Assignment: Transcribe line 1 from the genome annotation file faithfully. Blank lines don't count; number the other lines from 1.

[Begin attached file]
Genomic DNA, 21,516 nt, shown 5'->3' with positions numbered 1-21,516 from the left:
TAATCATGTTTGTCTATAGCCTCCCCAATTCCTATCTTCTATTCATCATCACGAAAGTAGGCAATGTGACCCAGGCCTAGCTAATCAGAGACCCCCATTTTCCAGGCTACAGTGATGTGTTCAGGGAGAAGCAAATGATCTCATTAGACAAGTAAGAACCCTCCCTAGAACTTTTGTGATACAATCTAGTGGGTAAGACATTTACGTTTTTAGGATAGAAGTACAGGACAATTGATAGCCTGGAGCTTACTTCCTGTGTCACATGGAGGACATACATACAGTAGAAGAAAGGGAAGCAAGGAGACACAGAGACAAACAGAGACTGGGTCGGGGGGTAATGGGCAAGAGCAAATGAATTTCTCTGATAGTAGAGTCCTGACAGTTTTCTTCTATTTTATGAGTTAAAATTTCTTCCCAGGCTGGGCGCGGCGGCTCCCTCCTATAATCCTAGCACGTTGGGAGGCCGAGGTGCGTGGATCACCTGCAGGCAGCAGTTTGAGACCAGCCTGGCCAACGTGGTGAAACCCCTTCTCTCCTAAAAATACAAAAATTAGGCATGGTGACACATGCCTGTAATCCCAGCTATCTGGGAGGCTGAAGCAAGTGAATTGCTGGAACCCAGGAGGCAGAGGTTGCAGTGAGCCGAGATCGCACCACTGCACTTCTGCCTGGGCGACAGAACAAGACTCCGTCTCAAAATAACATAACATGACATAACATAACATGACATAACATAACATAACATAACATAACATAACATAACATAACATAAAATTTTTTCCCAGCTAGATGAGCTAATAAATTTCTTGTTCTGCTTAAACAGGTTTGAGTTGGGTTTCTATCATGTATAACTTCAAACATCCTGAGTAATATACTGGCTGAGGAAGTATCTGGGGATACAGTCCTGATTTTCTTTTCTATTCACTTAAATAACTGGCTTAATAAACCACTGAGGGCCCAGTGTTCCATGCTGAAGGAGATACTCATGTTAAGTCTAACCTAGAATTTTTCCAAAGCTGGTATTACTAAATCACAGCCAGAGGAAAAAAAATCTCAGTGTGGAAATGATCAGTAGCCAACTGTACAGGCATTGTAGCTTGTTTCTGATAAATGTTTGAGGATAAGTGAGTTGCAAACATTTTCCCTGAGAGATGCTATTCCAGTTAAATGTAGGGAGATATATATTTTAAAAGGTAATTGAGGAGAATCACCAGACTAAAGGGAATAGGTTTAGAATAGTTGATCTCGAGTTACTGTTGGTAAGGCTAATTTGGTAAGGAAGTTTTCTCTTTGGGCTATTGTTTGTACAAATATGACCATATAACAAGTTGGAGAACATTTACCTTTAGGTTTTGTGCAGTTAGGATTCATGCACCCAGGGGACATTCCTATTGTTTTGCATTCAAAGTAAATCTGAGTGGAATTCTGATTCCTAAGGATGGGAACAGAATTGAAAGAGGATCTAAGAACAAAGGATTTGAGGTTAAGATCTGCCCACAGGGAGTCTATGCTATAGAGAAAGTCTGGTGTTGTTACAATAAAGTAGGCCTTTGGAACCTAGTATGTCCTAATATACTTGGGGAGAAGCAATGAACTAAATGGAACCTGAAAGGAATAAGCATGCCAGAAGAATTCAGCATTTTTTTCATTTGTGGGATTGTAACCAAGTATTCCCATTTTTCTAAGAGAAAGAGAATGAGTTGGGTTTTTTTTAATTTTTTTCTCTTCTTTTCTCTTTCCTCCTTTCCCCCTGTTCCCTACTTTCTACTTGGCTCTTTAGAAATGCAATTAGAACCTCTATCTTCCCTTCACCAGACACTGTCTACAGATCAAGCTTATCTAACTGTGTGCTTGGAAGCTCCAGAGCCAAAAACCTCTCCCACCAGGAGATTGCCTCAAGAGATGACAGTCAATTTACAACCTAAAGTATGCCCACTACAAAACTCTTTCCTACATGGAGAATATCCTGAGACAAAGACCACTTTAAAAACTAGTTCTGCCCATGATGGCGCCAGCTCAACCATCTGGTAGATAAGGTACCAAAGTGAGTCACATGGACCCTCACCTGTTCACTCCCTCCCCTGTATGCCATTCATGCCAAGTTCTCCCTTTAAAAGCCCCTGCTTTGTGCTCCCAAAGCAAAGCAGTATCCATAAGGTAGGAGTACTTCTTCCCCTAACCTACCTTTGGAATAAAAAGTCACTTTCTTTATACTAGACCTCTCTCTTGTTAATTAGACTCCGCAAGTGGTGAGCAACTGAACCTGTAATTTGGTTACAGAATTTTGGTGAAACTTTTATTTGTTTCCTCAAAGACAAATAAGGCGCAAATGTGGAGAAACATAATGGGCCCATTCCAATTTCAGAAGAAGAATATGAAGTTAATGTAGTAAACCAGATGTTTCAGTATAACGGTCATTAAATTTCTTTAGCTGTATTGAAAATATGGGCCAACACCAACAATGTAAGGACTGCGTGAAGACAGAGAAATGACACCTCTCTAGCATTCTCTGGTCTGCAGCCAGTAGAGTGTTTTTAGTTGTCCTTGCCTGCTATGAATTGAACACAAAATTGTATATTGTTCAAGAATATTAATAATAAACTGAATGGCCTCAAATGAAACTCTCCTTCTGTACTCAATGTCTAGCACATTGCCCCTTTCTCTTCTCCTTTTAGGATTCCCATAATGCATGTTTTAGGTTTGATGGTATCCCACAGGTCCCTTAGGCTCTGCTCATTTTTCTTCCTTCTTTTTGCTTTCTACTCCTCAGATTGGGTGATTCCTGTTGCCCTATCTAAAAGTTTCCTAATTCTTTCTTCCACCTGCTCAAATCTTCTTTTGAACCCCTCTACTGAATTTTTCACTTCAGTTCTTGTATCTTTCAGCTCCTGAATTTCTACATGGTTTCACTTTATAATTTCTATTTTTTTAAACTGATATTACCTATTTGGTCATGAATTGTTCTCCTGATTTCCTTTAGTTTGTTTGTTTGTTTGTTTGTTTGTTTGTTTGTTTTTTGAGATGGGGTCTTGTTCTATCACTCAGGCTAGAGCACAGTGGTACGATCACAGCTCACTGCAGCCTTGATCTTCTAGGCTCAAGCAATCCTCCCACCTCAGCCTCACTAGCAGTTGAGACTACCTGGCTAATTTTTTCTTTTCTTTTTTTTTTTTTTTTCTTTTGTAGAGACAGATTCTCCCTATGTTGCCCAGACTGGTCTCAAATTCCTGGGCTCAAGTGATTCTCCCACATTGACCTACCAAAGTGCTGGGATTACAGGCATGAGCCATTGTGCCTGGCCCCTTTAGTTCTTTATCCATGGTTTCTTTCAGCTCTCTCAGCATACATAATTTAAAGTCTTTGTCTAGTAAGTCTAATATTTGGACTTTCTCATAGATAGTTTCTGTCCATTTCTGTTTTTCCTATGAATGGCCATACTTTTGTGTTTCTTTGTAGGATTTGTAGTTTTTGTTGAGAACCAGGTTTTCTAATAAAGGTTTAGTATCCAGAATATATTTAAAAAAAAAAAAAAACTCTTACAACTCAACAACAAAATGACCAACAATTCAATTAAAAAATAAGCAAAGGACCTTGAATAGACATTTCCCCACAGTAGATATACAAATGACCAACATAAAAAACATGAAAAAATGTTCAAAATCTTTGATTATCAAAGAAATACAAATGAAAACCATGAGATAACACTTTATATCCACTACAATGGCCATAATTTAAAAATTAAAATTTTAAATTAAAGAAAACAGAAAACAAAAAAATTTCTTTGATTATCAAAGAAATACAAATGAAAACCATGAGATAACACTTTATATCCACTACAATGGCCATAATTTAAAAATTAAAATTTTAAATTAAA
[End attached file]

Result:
Genomic DNA, 21,516 nt, shown 5'->3' with positions numbered 1-21,516 from the left: